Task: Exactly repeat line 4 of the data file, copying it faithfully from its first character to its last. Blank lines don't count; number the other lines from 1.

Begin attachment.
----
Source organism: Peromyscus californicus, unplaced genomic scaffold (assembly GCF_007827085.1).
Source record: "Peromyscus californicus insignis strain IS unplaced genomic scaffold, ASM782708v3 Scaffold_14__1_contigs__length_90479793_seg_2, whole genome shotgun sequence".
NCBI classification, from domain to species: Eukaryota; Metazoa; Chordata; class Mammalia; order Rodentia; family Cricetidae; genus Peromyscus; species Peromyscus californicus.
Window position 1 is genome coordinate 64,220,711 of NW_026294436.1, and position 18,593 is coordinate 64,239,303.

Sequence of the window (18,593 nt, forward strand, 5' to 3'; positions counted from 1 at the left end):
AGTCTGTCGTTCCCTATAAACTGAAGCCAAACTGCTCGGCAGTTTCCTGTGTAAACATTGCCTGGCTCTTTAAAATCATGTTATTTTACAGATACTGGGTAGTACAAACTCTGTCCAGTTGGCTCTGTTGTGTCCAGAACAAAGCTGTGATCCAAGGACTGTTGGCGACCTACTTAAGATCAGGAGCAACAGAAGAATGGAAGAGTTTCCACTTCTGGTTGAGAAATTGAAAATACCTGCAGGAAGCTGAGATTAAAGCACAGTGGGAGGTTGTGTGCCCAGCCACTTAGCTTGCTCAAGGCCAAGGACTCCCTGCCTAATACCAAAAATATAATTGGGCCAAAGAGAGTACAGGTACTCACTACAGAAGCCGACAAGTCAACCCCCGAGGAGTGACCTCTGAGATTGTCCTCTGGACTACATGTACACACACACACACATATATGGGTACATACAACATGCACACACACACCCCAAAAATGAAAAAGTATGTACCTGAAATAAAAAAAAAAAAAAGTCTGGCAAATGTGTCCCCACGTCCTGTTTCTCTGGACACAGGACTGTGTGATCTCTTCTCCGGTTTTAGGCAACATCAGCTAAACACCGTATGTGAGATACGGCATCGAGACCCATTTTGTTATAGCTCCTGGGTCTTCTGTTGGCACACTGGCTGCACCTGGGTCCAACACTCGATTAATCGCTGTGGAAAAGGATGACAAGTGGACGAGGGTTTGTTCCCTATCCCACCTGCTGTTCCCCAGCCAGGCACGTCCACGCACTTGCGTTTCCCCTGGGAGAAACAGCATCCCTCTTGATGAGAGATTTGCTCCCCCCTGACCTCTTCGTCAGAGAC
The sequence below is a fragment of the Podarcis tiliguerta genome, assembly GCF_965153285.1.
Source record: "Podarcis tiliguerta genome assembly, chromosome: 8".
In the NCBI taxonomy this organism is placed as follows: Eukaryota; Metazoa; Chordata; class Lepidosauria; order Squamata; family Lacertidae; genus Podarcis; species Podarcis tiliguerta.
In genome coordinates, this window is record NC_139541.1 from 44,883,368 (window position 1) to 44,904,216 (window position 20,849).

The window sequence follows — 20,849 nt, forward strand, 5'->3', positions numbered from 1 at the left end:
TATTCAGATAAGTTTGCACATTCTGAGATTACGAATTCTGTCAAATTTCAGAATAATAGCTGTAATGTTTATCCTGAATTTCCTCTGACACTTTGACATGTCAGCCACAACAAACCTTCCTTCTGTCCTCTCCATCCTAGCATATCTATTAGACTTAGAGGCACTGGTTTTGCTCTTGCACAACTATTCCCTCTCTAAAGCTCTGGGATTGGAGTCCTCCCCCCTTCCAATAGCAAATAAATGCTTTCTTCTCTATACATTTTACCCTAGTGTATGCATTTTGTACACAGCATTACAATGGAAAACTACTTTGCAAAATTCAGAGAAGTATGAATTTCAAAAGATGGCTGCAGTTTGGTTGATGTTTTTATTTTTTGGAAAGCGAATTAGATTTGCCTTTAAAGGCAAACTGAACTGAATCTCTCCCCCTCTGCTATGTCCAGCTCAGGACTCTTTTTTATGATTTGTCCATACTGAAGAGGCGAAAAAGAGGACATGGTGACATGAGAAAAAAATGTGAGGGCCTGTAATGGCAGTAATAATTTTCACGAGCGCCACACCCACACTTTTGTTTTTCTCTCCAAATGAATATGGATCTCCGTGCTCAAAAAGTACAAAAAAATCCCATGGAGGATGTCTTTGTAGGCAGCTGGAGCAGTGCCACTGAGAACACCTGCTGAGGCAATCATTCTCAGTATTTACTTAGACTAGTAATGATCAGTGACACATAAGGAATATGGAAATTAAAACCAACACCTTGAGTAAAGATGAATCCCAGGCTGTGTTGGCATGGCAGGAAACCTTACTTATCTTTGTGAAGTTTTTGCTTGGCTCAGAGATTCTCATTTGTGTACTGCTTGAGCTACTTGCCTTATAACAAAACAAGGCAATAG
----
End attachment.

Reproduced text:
Window position 1 is genome coordinate 64,220,711 of NW_026294436.1, and position 18,593 is coordinate 64,239,303.